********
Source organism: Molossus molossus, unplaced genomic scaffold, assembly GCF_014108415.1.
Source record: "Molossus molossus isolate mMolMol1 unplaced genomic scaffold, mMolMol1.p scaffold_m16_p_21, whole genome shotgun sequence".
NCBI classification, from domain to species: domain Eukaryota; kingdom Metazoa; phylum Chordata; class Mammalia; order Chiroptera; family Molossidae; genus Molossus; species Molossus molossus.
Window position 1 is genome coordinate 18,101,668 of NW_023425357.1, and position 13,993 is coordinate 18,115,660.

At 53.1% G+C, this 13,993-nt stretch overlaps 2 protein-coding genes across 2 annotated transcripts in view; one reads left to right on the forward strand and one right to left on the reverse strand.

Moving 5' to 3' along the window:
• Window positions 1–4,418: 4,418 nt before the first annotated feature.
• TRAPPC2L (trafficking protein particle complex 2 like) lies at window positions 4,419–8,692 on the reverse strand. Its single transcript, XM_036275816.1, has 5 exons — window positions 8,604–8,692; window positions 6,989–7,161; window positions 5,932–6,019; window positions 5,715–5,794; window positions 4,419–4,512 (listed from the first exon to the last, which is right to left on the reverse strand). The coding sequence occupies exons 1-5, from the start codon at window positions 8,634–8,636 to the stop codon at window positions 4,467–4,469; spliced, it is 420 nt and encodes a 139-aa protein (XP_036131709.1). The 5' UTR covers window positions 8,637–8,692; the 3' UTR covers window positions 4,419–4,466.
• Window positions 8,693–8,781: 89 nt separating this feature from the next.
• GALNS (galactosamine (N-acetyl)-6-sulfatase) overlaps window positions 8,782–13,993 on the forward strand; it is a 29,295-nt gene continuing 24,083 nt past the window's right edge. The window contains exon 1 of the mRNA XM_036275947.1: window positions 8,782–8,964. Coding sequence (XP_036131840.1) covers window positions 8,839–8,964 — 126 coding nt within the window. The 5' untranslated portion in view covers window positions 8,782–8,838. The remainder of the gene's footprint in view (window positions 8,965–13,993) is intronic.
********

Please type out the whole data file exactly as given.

Source organism: Molossus molossus, unplaced genomic scaffold, assembly GCF_014108415.1.
Source record: "Molossus molossus isolate mMolMol1 unplaced genomic scaffold, mMolMol1.p scaffold_m16_p_21, whole genome shotgun sequence".
NCBI classification, from domain to species: domain Eukaryota; kingdom Metazoa; phylum Chordata; class Mammalia; order Chiroptera; family Molossidae; genus Molossus; species Molossus molossus.
Window position 1 is genome coordinate 18,101,668 of NW_023425357.1, and position 13,993 is coordinate 18,115,660.

At 53.1% G+C, this 13,993-nt stretch overlaps 2 protein-coding genes across 2 annotated transcripts in view; one reads left to right on the forward strand and one right to left on the reverse strand.

Moving 5' to 3' along the window:
• Window positions 1–4,418: 4,418 nt before the first annotated feature.
• TRAPPC2L (trafficking protein particle complex 2 like) lies at window positions 4,419–8,692 on the reverse strand. Its single transcript, XM_036275816.1, has 5 exons — window positions 8,604–8,692; window positions 6,989–7,161; window positions 5,932–6,019; window positions 5,715–5,794; window positions 4,419–4,512 (listed from the first exon to the last, which is right to left on the reverse strand). The coding sequence occupies exons 1-5, from the start codon at window positions 8,634–8,636 to the stop codon at window positions 4,467–4,469; spliced, it is 420 nt and encodes a 139-aa protein (XP_036131709.1). The 5' UTR covers window positions 8,637–8,692; the 3' UTR covers window positions 4,419–4,466.
• Window positions 8,693–8,781: 89 nt separating this feature from the next.
• GALNS (galactosamine (N-acetyl)-6-sulfatase) overlaps window positions 8,782–13,993 on the forward strand; it is a 29,295-nt gene continuing 24,083 nt past the window's right edge. The window contains exon 1 of the mRNA XM_036275947.1: window positions 8,782–8,964. Coding sequence (XP_036131840.1) covers window positions 8,839–8,964 — 126 coding nt within the window. The 5' untranslated portion in view covers window positions 8,782–8,838. The remainder of the gene's footprint in view (window positions 8,965–13,993) is intronic.